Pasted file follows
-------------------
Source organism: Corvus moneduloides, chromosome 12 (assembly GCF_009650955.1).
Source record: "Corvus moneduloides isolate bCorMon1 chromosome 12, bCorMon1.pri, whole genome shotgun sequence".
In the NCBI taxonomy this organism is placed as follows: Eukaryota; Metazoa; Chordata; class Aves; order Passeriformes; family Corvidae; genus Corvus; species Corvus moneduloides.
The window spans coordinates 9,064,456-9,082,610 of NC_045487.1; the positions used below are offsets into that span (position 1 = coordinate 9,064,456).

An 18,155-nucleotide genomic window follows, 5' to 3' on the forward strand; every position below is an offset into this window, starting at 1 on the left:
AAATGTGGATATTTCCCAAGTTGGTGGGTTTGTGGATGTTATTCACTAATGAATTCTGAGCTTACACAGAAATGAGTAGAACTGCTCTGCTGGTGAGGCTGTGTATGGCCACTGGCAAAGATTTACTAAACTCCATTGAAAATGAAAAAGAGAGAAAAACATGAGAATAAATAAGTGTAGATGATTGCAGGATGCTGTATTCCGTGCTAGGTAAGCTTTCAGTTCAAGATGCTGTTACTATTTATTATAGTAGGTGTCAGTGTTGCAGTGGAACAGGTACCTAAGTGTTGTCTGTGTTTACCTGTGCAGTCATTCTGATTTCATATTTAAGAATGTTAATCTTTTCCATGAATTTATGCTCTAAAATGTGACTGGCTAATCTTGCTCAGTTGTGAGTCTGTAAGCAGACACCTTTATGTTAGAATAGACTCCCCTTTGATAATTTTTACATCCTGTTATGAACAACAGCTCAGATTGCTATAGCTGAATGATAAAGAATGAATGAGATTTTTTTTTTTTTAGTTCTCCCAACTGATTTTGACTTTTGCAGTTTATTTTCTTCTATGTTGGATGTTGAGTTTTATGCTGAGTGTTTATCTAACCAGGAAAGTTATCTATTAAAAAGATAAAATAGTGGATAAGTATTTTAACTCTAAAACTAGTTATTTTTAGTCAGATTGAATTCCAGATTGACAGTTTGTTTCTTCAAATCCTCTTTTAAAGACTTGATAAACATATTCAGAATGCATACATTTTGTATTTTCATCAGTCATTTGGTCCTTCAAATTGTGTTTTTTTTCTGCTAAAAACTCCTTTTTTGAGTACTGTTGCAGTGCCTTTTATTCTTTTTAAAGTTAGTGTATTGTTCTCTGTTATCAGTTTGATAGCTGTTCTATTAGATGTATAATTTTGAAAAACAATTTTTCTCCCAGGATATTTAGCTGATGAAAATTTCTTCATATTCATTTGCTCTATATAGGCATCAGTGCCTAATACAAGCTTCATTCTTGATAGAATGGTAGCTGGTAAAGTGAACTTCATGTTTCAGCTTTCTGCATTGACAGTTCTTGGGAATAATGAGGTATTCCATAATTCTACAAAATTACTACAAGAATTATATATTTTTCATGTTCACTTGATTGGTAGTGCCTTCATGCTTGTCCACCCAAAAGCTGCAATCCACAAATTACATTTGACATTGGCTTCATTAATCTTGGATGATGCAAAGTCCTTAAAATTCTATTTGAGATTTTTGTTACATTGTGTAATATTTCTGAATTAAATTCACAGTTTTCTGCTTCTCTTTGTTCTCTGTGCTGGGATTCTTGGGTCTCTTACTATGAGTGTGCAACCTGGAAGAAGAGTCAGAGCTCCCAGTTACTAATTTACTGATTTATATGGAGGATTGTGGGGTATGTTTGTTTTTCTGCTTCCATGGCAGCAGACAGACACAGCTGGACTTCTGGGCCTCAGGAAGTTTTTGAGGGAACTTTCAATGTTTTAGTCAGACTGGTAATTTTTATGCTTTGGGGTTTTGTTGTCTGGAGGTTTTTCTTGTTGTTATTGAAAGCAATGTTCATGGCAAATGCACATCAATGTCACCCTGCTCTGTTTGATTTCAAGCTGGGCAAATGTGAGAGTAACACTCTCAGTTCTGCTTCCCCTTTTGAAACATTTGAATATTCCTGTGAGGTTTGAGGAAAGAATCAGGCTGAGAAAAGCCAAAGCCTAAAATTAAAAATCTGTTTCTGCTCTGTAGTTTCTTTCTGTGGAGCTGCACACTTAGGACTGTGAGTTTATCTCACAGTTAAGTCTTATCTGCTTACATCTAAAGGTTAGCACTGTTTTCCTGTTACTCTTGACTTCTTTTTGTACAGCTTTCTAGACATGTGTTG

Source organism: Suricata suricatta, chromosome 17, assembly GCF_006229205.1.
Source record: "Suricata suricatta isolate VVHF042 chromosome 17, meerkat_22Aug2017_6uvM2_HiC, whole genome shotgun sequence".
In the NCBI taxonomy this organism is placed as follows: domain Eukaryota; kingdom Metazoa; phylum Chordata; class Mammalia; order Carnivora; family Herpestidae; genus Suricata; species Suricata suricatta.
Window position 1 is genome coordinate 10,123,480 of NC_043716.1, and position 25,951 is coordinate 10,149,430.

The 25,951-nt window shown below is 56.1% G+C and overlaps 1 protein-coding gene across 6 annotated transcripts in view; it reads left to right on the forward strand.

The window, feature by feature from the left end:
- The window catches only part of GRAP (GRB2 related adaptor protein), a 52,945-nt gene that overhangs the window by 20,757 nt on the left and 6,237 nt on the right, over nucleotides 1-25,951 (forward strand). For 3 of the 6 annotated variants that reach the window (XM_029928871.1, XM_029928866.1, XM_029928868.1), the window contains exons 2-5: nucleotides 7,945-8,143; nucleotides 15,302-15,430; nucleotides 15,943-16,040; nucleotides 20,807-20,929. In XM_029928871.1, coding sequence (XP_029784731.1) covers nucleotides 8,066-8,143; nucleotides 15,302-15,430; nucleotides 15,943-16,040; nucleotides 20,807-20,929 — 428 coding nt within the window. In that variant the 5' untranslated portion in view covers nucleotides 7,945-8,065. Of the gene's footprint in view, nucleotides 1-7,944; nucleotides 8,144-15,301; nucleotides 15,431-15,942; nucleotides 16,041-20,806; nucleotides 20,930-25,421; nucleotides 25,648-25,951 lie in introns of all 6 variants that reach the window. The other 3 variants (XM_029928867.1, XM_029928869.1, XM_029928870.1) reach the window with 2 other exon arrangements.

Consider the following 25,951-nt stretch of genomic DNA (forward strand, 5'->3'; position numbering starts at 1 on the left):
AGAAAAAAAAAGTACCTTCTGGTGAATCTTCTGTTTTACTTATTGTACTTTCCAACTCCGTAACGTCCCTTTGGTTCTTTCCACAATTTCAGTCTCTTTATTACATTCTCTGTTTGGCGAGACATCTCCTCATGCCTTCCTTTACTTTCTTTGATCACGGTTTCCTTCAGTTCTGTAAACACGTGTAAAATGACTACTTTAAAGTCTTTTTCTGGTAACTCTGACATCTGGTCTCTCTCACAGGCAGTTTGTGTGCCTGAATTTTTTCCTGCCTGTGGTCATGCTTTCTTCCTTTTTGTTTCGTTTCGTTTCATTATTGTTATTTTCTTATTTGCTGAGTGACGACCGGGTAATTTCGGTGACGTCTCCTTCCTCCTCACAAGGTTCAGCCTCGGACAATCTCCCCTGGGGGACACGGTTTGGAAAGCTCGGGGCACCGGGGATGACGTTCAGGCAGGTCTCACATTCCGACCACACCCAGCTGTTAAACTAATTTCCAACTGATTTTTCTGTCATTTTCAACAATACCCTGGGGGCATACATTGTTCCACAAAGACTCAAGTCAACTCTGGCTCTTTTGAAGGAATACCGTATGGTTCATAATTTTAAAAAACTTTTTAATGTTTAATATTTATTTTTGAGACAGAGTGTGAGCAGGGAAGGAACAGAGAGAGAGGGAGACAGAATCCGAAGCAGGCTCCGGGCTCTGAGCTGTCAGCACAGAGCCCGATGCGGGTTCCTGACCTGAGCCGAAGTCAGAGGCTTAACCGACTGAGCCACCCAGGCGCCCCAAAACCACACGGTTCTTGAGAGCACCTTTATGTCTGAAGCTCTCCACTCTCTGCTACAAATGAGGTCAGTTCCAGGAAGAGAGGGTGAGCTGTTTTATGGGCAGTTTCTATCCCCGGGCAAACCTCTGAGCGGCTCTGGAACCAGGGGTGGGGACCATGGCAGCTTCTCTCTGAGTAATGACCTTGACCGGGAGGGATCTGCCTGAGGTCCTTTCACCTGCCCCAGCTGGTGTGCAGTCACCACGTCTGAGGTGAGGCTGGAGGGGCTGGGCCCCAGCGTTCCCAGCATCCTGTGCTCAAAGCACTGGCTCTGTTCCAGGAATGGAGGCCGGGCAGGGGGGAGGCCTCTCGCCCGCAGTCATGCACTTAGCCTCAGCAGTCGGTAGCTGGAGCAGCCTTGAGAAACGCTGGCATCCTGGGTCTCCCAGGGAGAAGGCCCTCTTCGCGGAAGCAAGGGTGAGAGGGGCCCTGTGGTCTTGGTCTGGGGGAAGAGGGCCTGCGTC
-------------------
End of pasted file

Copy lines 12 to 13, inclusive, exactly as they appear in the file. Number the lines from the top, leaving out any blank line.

The window, feature by feature from the left end:
- The window catches only part of GRAP (GRB2 related adaptor protein), a 52,945-nt gene that overhangs the window by 20,757 nt on the left and 6,237 nt on the right, over nucleotides 1-25,951 (forward strand). For 3 of the 6 annotated variants that reach the window (XM_029928871.1, XM_029928866.1, XM_029928868.1), the window contains exons 2-5: nucleotides 7,945-8,143; nucleotides 15,302-15,430; nucleotides 15,943-16,040; nucleotides 20,807-20,929. In XM_029928871.1, coding sequence (XP_029784731.1) covers nucleotides 8,066-8,143; nucleotides 15,302-15,430; nucleotides 15,943-16,040; nucleotides 20,807-20,929 — 428 coding nt within the window. In that variant the 5' untranslated portion in view covers nucleotides 7,945-8,065. Of the gene's footprint in view, nucleotides 1-7,944; nucleotides 8,144-15,301; nucleotides 15,431-15,942; nucleotides 16,041-20,806; nucleotides 20,930-25,421; nucleotides 25,648-25,951 lie in introns of all 6 variants that reach the window. The other 3 variants (XM_029928867.1, XM_029928869.1, XM_029928870.1) reach the window with 2 other exon arrangements.